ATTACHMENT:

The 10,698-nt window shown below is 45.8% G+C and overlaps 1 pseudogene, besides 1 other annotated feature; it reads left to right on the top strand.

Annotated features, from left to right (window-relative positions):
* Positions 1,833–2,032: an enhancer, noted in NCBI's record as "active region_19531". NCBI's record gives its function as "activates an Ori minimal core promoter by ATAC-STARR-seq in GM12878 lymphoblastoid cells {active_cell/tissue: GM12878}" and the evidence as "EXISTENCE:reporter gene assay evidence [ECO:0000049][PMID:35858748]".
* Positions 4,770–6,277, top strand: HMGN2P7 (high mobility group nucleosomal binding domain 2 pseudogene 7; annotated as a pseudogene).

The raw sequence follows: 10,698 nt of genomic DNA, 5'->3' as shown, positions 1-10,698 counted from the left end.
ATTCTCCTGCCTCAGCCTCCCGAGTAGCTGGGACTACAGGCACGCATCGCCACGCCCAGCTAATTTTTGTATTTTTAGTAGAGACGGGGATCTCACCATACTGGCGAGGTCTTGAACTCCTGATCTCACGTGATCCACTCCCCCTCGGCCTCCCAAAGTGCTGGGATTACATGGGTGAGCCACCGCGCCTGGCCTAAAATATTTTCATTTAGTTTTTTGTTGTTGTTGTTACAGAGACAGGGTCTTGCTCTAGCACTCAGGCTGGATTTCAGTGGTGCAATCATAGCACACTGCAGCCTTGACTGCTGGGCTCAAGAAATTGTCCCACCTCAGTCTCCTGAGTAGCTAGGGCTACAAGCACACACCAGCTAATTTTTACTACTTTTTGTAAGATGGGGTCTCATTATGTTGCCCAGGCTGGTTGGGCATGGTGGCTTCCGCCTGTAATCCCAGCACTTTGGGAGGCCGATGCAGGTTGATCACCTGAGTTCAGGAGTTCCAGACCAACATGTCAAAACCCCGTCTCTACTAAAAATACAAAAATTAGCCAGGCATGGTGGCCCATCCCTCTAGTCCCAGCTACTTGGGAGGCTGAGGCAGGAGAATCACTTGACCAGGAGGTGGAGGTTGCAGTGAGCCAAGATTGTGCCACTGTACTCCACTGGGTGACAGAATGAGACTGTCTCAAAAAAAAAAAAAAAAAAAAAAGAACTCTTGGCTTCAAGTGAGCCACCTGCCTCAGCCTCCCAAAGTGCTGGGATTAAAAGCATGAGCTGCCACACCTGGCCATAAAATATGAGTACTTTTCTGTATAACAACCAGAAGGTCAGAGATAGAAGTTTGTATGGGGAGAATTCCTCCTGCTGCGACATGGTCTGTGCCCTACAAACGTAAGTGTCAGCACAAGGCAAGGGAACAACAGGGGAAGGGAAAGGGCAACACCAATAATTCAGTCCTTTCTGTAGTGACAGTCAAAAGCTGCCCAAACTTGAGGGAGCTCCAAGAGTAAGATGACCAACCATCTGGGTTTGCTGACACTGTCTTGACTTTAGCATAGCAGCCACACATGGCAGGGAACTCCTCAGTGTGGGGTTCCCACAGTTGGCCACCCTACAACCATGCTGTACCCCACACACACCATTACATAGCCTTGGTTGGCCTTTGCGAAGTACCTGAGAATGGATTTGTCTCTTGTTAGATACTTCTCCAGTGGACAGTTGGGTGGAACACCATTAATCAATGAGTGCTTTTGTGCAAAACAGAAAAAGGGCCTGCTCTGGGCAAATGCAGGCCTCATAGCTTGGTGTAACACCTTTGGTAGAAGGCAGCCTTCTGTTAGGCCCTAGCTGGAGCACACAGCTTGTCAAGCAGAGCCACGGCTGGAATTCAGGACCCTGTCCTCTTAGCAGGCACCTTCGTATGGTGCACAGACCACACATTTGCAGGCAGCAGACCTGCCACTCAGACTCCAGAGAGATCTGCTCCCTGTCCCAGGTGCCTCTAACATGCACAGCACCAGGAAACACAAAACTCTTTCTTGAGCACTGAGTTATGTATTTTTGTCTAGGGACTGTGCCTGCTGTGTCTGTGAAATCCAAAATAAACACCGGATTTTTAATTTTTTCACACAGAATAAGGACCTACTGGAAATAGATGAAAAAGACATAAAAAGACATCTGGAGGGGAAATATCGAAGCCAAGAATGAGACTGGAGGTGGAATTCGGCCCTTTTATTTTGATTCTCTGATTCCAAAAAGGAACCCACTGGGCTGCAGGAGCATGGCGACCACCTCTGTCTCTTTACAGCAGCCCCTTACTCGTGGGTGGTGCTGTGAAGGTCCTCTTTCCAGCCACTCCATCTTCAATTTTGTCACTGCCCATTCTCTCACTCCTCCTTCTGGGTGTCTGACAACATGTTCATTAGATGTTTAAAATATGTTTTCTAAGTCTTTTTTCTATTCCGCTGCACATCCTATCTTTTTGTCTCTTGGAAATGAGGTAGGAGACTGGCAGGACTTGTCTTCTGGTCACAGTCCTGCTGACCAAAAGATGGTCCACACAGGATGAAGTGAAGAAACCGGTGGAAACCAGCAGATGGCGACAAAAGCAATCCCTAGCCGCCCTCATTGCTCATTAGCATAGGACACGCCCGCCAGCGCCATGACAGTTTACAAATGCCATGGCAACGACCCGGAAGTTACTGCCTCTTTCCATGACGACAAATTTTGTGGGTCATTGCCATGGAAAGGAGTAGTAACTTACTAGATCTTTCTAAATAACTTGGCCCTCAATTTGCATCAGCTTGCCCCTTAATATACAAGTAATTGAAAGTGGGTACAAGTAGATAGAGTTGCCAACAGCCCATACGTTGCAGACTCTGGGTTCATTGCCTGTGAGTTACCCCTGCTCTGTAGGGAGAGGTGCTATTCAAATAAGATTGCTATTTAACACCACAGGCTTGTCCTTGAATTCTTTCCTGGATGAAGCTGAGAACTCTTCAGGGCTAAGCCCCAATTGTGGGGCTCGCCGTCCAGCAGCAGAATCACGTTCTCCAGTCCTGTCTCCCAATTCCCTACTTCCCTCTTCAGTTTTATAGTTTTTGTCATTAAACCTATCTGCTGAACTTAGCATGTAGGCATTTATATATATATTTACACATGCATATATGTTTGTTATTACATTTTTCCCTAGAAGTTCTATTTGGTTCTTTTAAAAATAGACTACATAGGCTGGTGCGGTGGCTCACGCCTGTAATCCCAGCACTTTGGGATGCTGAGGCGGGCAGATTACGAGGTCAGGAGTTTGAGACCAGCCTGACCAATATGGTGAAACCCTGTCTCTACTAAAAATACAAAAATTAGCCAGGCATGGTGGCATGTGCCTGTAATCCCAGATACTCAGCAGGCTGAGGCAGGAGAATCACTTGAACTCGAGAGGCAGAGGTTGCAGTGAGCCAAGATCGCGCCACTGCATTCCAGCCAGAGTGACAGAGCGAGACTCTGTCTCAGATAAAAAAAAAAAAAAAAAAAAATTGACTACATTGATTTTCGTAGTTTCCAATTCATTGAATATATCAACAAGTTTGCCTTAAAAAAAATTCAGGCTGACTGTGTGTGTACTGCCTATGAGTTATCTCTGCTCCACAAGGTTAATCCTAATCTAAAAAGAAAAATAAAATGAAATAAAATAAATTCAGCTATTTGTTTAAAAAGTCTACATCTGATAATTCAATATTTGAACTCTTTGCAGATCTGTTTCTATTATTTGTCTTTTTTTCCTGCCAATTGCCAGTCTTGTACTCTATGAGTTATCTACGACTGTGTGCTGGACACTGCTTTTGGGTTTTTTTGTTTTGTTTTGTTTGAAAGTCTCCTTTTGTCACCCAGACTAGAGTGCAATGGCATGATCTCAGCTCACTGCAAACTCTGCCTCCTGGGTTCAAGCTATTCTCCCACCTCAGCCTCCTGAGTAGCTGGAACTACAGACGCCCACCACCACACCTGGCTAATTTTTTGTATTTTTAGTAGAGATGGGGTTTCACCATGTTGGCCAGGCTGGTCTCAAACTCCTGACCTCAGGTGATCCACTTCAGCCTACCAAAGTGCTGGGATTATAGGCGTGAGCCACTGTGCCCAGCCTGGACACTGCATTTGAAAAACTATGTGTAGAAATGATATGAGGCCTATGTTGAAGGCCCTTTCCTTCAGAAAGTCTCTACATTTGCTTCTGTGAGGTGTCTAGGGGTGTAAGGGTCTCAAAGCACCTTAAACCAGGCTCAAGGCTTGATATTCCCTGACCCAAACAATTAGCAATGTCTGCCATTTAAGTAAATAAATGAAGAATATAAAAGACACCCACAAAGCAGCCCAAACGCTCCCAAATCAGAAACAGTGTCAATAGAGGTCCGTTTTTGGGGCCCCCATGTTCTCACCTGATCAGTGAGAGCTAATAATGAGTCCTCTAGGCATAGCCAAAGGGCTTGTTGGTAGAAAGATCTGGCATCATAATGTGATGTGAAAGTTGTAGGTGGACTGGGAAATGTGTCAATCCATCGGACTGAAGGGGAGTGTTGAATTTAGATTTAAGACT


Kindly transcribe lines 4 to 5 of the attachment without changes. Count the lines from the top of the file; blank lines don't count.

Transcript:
* Positions 4,770–6,277, top strand: HMGN2P7 (high mobility group nucleosomal binding domain 2 pseudogene 7; annotated as a pseudogene).

The raw sequence follows: 10,698 nt of genomic DNA, 5'->3' as shown, positions 1-10,698 counted from the left end.